World News

1 Dead, 3 Wounded in Thailand Protest Shooting

Thai anti-government protesters chat next to a protesting banner outside a makeshift camp where their colleagues were shot outside the Prime Minister's office of Government House, Saturday, Dec. 28, 2013 in Bangkok, Thailand.Thai anti-government protesters chat next to a protesting banner outside a makeshift camp where their colleagues were shot outside the Prime Minister's office of Government House, Saturday, Dec. 28, 2013 in Bangkok, Thailand.
x
Thai anti-government protesters chat next to a protesting banner outside a makeshift camp where their colleagues were shot outside the Prime Minister's office of Government House, Saturday, Dec. 28, 2013 in Bangkok, Thailand.
Thai anti-government protesters chat next to a protesting banner outside a makeshift camp where their colleagues were shot outside the Prime Minister's office of Government House, Saturday, Dec. 28, 2013 in Bangkok, Thailand.
VOA News
A gunman opened fire on an opposition rally in the Thai capital early Saturday, killing one person and wounding three others in an incident that could inflame political tensions in the country.

Some witnesses say the shots were fired from a passing car into a group of protesters camped overnight near the government house in Bangkok.

Meanwhile, anti-government protesters surrounded candidate registration locations in the country's opposition-dominated south, forcing officials to suspend the sign-up process in some provinces.

Early elections are scheduled for February 2.

The developments follow weeks of protests by people seeking to oust Prime Minister Yingluck Shinawatra. Demonstrators say her removal is necessary to purge the country of corruption and money politics.

  • Thai anti government protesters rally next to riot policemen during the registration of constituency candidates in Nakhon Si Thammarat, Dec. 28, 2013.
  • Riot policemen walk around during a registration of election candidates at a bus terminal centre near the Government complex in Bangkok.
  • Photographs of Poowanida Kunpalin from the ruling Puea Thai Party are seen as her documents are inspected during a registration of election candidates at a bus terminal centre near the Government complex in Bangkok.
  • Election commission officers and candidates gather during a registration of election candidates near the Government complex in Bangkok.
  • A Thai anti-government protester cries and takes picture during a condolence ceremony for Yuthana Ong-art, who was shot and killed on Friday night, in Bangkok, Thailand.
  • Thai anti-government protesters mourn in front of the picture of Yuthana Ong-art, who was shot and killed on Friday night, during a condolence ceremony in Bangkok, Thailand.
  • Thai anti-government protesters chat outside a makeshift camp where their colleagues were shot outside the prime minister's office of Government House in Bangkok, Thailand.
  • Thai anti-government protester washes his face at a protest site outside the Government House in Bangkok.

In a televised address Friday, Army Chief General Prayuth Chan-ocah declined to rule out the possibility of a coup in Thailand. Prayuth also repeated a request that people stop asking the army to take sides in the bitter dispute.

Demonstrators view Yingluck as a puppet of her brother, former Prime Minister Thaksin Shinawatra.

Large protests have forced her to call for early elections and dissolve parliament, but she has refused to resign.

Former prime minister Thaksin, a billionaire businessman, was ousted in a 2006 military coup. He was convicted of corruption and lives in self-imposed exile.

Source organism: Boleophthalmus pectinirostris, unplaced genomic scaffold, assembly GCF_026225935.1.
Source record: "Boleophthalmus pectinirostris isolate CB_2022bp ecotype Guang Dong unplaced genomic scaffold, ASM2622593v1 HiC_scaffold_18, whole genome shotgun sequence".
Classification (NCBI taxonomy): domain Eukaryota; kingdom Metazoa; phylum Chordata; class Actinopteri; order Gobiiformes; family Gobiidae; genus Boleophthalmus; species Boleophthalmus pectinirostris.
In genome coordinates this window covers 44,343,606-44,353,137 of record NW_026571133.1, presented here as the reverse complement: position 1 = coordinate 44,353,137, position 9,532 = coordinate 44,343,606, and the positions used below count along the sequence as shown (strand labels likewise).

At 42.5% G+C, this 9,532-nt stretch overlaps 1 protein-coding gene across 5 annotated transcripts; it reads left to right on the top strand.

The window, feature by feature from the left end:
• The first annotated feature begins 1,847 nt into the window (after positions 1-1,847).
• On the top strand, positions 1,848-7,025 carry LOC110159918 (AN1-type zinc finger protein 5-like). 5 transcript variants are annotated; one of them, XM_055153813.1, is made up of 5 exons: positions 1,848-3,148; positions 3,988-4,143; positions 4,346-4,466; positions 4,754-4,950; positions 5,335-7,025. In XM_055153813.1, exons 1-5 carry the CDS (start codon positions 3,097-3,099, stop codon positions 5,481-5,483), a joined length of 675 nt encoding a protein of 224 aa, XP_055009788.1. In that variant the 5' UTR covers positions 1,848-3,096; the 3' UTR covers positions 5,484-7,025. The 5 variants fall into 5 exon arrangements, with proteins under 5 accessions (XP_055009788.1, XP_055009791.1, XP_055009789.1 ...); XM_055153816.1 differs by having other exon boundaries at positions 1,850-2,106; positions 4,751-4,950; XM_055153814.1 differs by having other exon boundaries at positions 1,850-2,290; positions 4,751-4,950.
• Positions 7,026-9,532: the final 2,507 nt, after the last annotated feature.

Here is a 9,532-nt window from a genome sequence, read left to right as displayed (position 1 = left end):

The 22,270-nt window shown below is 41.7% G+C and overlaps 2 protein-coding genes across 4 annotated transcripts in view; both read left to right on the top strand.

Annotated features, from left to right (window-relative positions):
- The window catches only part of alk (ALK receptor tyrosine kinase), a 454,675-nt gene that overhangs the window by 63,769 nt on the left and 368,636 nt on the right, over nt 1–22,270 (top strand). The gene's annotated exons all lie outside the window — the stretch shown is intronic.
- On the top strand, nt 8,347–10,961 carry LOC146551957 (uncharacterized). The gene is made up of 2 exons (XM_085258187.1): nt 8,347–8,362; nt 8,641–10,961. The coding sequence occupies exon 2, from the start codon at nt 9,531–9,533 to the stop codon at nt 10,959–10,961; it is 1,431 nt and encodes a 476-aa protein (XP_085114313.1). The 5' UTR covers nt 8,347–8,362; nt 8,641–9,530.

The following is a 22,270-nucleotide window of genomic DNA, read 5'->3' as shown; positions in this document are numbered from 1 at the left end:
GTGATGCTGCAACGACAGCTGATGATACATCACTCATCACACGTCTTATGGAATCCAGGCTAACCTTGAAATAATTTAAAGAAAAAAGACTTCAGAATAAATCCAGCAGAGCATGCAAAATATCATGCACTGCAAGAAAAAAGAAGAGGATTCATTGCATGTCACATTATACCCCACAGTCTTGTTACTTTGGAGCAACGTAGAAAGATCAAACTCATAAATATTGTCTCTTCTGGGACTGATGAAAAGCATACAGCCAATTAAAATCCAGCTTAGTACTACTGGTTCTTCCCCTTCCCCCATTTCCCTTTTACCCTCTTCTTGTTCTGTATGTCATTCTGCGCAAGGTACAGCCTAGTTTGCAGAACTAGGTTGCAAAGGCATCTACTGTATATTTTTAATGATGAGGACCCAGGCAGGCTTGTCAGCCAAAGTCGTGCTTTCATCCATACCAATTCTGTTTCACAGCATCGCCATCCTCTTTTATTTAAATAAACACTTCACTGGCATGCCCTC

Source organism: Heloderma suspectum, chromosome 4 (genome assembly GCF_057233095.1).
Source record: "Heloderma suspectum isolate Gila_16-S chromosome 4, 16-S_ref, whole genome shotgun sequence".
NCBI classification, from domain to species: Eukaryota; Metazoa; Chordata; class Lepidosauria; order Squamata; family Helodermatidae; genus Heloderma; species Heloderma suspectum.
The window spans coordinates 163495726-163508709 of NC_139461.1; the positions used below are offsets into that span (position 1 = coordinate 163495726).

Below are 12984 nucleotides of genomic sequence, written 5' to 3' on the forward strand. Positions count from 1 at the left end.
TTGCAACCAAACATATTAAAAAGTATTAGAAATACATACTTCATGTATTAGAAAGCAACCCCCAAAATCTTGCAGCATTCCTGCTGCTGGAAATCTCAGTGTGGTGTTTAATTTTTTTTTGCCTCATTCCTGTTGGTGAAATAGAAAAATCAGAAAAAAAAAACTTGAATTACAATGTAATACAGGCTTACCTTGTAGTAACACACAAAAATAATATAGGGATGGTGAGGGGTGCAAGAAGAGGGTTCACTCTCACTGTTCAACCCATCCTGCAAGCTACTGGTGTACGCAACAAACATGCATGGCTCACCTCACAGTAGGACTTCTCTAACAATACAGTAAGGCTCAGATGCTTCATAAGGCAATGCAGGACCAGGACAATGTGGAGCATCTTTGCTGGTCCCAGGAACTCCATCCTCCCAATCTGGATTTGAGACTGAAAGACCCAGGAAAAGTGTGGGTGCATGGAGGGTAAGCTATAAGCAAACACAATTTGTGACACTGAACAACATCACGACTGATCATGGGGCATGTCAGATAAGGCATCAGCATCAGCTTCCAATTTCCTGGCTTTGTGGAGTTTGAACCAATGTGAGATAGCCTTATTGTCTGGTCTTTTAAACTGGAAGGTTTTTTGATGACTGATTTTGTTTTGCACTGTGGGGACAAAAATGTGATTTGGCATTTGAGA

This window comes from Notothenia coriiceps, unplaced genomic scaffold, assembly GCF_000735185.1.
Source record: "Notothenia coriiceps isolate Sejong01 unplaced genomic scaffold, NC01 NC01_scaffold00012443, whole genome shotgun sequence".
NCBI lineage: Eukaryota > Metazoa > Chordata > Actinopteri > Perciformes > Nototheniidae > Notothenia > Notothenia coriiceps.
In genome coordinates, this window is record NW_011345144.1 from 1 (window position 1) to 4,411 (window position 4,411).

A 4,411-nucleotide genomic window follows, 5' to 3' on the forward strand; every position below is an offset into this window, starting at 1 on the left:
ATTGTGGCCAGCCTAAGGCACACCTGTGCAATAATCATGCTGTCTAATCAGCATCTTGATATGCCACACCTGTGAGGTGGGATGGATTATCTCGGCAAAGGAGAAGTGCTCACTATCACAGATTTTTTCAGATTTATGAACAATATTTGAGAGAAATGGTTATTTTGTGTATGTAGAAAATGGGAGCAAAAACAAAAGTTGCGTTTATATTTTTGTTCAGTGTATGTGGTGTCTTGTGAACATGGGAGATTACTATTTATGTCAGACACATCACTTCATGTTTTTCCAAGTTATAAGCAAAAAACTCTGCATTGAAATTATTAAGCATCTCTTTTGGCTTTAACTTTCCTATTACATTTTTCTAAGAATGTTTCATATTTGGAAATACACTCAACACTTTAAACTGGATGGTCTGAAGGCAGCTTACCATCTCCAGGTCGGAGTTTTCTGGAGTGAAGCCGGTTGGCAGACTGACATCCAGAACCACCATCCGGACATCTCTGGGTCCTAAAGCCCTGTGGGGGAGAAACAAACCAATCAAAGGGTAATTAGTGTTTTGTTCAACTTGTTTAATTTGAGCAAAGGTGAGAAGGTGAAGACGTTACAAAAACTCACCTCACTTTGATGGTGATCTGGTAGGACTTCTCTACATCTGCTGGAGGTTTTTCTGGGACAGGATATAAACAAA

This forum has been closed.
Comment Sorting
Comments
     
by: PpLa from: BKK
December 30, 2013 7:46 AM
You will never understand the situation and the real feeling of Thais unless you live in Thailand and you have to pay huge amount of taxes from your salary to the government who will waste them all in their populism projects and bla bla bla....

If you want to know more about election in Thailand, you can visit the court here to see many fraud cases.

by: Jenny Lim from: Malaysia
December 29, 2013 7:22 AM
The world believe a powerful black hand is behind this crazy protest. So undemocratic and uncivilized. The black hand and,Suthep, Ahbisit should repent. Do not kill your own country. Power is temporary accept the fact. When you should go, surrender and go!God bless who are humble.

by: LOH POH HWA from: Malaysia
December 29, 2013 6:53 AM
Hope the anti government protestors wake up,they have been mislead by the opposition leaders to topple a democratically elected govt.Suthep andAhbisit and other opposition leaders should be shameful to be so selfish by leading the protest in a uncivilized way. Especially Abisit calling himself an Oxford University graduate.please give the country a chance,go for election and fight like a man fight for political power in a democratic way.

by: David Witcraft from: California, USA
December 29, 2013 1:25 AM
It seems the reform the opposition seeks is to disenfranchise the rural and less affluent parts of the electorate, so the opposition can win! Even in a healthy democracy, there are those who seek rules skewed to their advantage.

by: Anonymous
December 28, 2013 8:45 PM
Usually the military is under command of a democratically elected governmment but not in Thailand. The Army places itself above the government. The military has a responsibility to protect the civilian government of Yingluck and has a duty to crack down the insurrection.
In Response

by: Andy from: USA
December 29, 2013 1:40 AM
Prove it that election is set up and the vote from Thai people does not mean anything.
It sounds like the protester leader is misleading. What do you try to show the world????
You are hurting your own people.
In Response

by: Anonymous
December 28, 2013 11:17 PM
This is the price a Thai lady had to pay for her demonstration that she disagree with the coming general election set up by the government before reforming the election rules.